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DC wants you to know where the closest AED is; it could save a life

Businesses, residential buildings and other organizations are buying and making available Automated External Defibrillators, or AEDs--which can shock a heart back into the right rhythm--in their buildings.

WASHINGTON — On Election day 2018, a man casting his ballot in D.C. collapsed to the floor. People at the polling site at Barnard Elementary School rushed over to help, and using an Automated External Defibrillator (AED) and CPR, the man survived.

In D.C., all schools and charter schools are required to have an AED on hand. Now, businesses, residential buildings and other organizations are willingly following suit and buying the devices — which can shock a heart back into the right rhythm — for their buildings.

While these devices may be on hand, first responders said sometimes people don’t know where they are.

“What we find sometimes, is that there is an AED in the lobby of a building and there is an event going on, on the seventh floor, and nobody knows that there is an AED at the entrance,” said Sarah Roque, a public health analyst with D.C. Fire and EMS.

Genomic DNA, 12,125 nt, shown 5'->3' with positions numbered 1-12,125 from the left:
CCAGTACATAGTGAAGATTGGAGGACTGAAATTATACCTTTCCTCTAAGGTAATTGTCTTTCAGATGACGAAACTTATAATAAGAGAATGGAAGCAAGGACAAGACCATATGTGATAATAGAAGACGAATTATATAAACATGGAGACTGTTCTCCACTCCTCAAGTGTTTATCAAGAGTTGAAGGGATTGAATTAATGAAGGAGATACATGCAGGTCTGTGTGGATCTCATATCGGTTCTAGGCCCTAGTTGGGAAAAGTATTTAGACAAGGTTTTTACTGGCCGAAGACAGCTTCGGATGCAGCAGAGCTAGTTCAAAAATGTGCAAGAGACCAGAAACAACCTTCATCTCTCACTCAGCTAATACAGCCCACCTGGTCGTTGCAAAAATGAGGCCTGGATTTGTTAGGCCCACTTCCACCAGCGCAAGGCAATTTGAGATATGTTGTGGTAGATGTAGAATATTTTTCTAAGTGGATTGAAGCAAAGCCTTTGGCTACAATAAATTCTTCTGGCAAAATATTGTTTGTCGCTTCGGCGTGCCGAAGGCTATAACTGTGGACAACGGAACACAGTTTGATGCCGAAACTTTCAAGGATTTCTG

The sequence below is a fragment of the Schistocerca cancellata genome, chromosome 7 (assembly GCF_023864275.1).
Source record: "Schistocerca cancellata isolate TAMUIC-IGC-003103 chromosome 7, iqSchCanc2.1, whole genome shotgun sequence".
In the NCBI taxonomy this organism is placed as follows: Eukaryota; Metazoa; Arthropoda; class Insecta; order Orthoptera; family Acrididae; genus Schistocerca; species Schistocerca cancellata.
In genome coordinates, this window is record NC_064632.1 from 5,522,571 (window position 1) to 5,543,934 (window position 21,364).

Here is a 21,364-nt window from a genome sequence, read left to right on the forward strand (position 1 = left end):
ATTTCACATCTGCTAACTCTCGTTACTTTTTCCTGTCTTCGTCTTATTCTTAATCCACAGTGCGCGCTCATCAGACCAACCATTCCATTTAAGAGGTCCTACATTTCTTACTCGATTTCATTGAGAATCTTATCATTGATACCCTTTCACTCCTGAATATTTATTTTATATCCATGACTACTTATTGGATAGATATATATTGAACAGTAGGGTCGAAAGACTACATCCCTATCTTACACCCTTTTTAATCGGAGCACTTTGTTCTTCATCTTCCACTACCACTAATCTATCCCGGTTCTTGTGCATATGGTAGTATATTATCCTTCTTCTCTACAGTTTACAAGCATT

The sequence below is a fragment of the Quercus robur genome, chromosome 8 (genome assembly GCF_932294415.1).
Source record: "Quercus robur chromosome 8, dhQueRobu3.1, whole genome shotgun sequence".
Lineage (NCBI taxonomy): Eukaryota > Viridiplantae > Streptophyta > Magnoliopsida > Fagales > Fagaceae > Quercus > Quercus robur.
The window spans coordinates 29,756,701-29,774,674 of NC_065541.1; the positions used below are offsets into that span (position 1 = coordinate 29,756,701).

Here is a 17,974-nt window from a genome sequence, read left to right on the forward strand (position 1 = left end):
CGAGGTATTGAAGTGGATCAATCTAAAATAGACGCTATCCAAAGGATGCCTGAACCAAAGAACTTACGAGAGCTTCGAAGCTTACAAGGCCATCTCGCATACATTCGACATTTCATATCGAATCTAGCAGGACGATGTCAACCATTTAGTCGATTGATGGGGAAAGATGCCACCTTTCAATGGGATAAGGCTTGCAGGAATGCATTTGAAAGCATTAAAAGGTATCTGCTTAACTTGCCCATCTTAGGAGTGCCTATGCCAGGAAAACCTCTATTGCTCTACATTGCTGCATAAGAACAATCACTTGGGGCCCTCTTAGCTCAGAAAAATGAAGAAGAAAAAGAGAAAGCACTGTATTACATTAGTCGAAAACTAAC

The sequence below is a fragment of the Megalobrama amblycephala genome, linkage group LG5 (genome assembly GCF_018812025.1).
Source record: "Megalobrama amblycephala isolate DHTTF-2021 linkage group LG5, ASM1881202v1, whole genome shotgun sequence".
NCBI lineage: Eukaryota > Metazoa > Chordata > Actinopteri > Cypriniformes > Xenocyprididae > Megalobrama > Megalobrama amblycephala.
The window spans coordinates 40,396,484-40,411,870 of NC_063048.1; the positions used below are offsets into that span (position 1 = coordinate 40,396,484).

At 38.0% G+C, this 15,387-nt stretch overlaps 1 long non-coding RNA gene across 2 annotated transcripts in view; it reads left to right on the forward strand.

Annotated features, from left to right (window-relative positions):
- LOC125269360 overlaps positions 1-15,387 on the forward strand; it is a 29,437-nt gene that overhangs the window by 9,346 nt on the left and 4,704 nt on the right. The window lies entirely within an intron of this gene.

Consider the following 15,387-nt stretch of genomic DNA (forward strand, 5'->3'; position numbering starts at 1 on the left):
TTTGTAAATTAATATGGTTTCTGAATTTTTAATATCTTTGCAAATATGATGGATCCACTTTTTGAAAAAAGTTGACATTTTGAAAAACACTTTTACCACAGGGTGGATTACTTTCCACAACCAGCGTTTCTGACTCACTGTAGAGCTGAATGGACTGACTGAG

Through the end of November, Roque said D.C. medical crews responded 245 cardiac cases, but a defibrillator was only used in six percent of the incidents. That is a percentage the District would like to see rise.

To help with this, D.C. created the Automated External Defibrillator Program, where schools, churches, business, apartment building and others can register their devices. D.C. law requires owners of AED devices to register them, and officials believe is a life saving database because that information will be readily available to 911 call takers.

“The call taker is able to tell the caller: ‘Hey I see an AED at ABC Mickey Mouse Street, and go get it,’” Roque said.

According to Roque, those with AEDs can also sign up to be alerted if a heart attack call comes in close by, which can allow them to bring the device to the person in need.

The locations of AED devices has also been made available so people can familiarize themselves with where the closest device is to their home or work.

“AEDs in conjunction with CPR can actually help to improve the outcome of a person’s sudden cardiac event,” Roque said.

A map of the closest AEDs can be found on the FEMS Automated External Defribilator map. 


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